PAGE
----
I find it funny that a woman admired by many can’t even cook.
Normally I wouldn’t have written this piece, but the main benefit of all writing workshops is that they push you out of your comfort zone. When you write something you don’t know, you end up calling on all your skills and experiences to help you get the most out of an unfamiliar situation. It only serves to make you a the best writer.
Workshops on 3 ways of writing will benefit you as a person
Writing workshops benefit more than just you as a writer! They also help you grow as a person. Here are three ways attending a writing workshop will benefit you as a person.
5. You will build confidence
I’m camera and crowd shy. It’s hard for me to share my thoughts with strangers, and even harder to share them out loud.
As my writing workshop progressed, I soon felt at ease and comfortable talking to strangers about a sensitive topic: writing. I have become more confident in sharing my thoughts and reading my work out loud, and I have no doubt that this confidence will not die overnight.
6. You will benefit from learning from more experienced writers
The teacher and writers who attended the workshop with me were representatives of different layers of the writing journey. I learned from the feedback of writers who pursue creativity as a hobby, writers who use creative writing to heal their trauma, and writers who have published books.
It’s helpful to see where other writers are at and learn from their mistakes, headaches, and “what we wish we’d known ahead of time” conversations. You can save all these valuable tips for future reference.
7. You will have incredible fun!
All the other benefits of writing workshops aside, if your group creates a fun, engaging activity, you’re in for a great time. I loved every minute of my experience and was sorry when it was over.
7 things to ask yourself when planning a writing workshop
I would never consider taking a writing workshop that didn’t interest me. For example, while the technical writing workshop is undoubtedly a useful experience, I have no interest in technical writing and will certainly not be able to get the most out of my experience.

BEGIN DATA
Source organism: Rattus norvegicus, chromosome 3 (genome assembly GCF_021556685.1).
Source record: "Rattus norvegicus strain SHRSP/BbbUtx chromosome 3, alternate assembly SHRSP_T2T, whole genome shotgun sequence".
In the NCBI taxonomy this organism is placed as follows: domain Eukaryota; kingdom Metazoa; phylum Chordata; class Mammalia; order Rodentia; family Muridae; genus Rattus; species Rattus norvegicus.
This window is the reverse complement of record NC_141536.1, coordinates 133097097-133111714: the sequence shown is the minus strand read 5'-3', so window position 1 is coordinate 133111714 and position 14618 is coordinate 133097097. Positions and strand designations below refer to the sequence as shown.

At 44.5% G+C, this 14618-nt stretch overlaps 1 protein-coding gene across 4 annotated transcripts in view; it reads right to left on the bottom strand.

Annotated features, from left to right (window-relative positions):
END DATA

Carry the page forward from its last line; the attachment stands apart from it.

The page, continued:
Sign up only for workshops where you can bring your best literary self. Here are seven questions to ask yourself when considering signing up for a writing workshop.
- Am I interested in the topic of the writing workshop?
- Does the workshop leader have relevant writing experience and achievements?
- Is the workshop held in a preferred setting (eg online or in person)?
- If the seminar is held in person, can I drive to the meeting place?
- Does the workshop time fit? my schedule?
- Can I afford a workshop?
- Am I interested enough in this workshop to bring my best literary self to the experience?
It is very important to choose writing workshops where you can honestly answer “yes” to all of the above questions, otherwise you are potentially wasting your time and money and potentially losing the atmosphere of the workshop.
I’m not saying you shouldn’t experiment with different types of writing workshops; you must! If you’re going to take a chance or go out on a limb, the only question I think you really need to ask yourself is, “Did this workshop interest me enough to bring my best literary self to the experience?”. If the answer is yes, dare!
I hope this post has sufficiently covered why attending a writing workshop can be a great way to improve your writing, and answered any questions or concerns you may have had about writing workshops. I had a great time and I can’t wait to start my college writing!
Have you ever taken a writing workshop? Have you ever taught a writing workshop? What was your most memorable writing workshop experience today? Tell me below!